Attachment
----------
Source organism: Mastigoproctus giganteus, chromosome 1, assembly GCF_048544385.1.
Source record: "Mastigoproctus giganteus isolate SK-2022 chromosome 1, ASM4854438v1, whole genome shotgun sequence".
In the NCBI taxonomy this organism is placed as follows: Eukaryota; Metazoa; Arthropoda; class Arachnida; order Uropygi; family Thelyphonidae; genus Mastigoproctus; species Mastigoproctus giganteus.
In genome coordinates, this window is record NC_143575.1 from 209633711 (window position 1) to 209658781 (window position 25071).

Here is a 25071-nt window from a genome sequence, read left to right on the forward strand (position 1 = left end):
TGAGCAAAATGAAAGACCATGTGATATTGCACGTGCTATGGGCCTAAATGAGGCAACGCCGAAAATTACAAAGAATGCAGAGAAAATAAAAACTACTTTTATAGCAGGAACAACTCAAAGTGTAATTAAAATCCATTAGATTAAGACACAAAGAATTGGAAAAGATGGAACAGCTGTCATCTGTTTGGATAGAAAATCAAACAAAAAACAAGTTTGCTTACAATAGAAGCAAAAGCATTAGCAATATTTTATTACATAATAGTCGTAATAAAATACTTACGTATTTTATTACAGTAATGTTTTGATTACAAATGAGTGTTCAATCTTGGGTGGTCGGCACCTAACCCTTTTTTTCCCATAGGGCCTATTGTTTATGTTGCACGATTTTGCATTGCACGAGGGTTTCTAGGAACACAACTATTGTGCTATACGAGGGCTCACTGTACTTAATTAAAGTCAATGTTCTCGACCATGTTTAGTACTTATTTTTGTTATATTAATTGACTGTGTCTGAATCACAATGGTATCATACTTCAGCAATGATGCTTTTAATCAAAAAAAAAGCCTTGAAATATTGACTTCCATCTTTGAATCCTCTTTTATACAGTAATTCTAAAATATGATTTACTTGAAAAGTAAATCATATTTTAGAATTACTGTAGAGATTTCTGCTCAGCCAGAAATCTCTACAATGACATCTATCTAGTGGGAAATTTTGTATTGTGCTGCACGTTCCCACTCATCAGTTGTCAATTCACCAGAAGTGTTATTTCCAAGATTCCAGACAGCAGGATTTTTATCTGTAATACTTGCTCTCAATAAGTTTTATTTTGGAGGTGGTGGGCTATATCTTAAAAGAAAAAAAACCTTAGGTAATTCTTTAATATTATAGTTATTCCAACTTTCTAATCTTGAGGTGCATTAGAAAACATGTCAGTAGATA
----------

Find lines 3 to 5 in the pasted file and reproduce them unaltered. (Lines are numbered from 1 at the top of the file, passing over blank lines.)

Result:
In the NCBI taxonomy this organism is placed as follows: Eukaryota; Metazoa; Arthropoda; class Arachnida; order Uropygi; family Thelyphonidae; genus Mastigoproctus; species Mastigoproctus giganteus.
In genome coordinates, this window is record NC_143575.1 from 209633711 (window position 1) to 209658781 (window position 25071).

Here is a 25071-nt window from a genome sequence, read left to right on the forward strand (position 1 = left end):